British commercial radio company GCap Media has decided to axe two DAB stations -- theJazz and Planet Rock -- despite almost a million listeners, claiming that DAB was "not economically viable."
Together, the two axed stations had 927,000 listeners, but FM's retention of followers, combined with the growing popularity ofsimulcasts, has hindered DAB's growth.
Last September, the British trade body DRDB -- Digital Radio Development Bureau -- forecast (.pdf) household DAB penetration to hit 40 per cent by 2009, and almost 60 per cent by 2011. Perhaps with the continuing rise of Internet radio and the increasing uptake of broadband in the UK, these figures could be significantly lower than anticipated.
But manufacturers of DAB radio equipment are not worried. Crave contacted UK DAB specialist PURE Digital, whose digital radio products populate households around the country, and who has impressed our oft-critical editors.
Director of marketing at PURE Colin Crawford said, "There is a continued and sustained demand and enthusiasm for DAB that we see and hear from both retailers and consumers... [GCap's] announcement has nothing to do with the long-term health of DAB digital radio; it is the result of an individual radio group’s reaction to its adverse business conditions and we fully expect 2008 to be a positive year for DAB." PURE said it has seen a positive growth of DAB in 2007, with sales that reflect it.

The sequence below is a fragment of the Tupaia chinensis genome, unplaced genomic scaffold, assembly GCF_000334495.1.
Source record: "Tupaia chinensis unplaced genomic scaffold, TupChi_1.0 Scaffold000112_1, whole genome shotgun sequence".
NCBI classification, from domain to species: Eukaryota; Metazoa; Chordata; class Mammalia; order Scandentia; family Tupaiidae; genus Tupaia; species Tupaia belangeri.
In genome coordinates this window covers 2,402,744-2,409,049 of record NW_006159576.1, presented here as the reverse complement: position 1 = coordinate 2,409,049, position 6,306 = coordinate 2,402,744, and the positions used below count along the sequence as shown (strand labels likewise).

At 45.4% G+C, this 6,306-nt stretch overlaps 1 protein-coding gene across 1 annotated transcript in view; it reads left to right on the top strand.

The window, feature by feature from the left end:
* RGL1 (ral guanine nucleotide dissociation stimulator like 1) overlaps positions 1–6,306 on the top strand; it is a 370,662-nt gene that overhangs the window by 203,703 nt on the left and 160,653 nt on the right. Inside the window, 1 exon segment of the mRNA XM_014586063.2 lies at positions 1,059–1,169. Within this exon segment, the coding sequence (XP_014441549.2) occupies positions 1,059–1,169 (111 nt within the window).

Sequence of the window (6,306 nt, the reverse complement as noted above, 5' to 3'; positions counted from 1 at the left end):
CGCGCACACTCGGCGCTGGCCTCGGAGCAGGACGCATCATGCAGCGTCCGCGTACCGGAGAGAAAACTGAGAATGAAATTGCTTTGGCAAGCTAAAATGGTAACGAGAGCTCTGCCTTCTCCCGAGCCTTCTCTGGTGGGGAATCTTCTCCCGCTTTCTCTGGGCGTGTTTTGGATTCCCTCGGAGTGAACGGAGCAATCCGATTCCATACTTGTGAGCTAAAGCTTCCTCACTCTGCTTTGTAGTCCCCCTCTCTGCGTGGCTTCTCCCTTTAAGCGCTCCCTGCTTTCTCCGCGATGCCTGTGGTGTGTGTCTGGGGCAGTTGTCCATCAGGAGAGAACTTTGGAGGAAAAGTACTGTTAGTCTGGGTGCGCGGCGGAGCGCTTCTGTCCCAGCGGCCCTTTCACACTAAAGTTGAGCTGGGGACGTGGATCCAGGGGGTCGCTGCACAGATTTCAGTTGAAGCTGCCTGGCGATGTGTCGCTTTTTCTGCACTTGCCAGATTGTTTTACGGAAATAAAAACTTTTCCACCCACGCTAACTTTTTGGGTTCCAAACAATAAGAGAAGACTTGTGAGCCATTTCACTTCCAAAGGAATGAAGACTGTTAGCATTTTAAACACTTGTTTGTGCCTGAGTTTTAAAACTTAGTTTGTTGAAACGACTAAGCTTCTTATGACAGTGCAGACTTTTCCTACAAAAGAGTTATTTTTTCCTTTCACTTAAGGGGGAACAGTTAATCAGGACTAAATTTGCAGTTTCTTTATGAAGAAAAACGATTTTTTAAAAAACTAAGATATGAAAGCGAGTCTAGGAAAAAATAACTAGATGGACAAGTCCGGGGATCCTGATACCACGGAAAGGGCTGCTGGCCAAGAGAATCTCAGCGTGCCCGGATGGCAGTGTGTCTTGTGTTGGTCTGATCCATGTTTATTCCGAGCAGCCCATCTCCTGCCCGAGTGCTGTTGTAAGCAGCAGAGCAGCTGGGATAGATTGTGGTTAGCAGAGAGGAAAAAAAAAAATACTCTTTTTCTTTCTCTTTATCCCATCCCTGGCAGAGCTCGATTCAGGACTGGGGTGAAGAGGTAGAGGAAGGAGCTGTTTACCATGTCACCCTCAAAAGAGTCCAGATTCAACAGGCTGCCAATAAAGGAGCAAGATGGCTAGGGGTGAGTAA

The BBC and 4 Digital Group jointly announced today that they are committed to developing digital radio in the UK.
Our eyes will be closely following DAB's movement in 2008. We're not convinced that it's about to crumble beneath our feet, but it's certainly in for a rough ride as more content becomes on-demand -- such as podcasts -- and with more programmes being simultaneously broadcast over the Internet. But there's no reason to avoid buying that new DAB alarm clock you've been considering. It's certainly a safer bet than an player anyway. -Nate Lanxon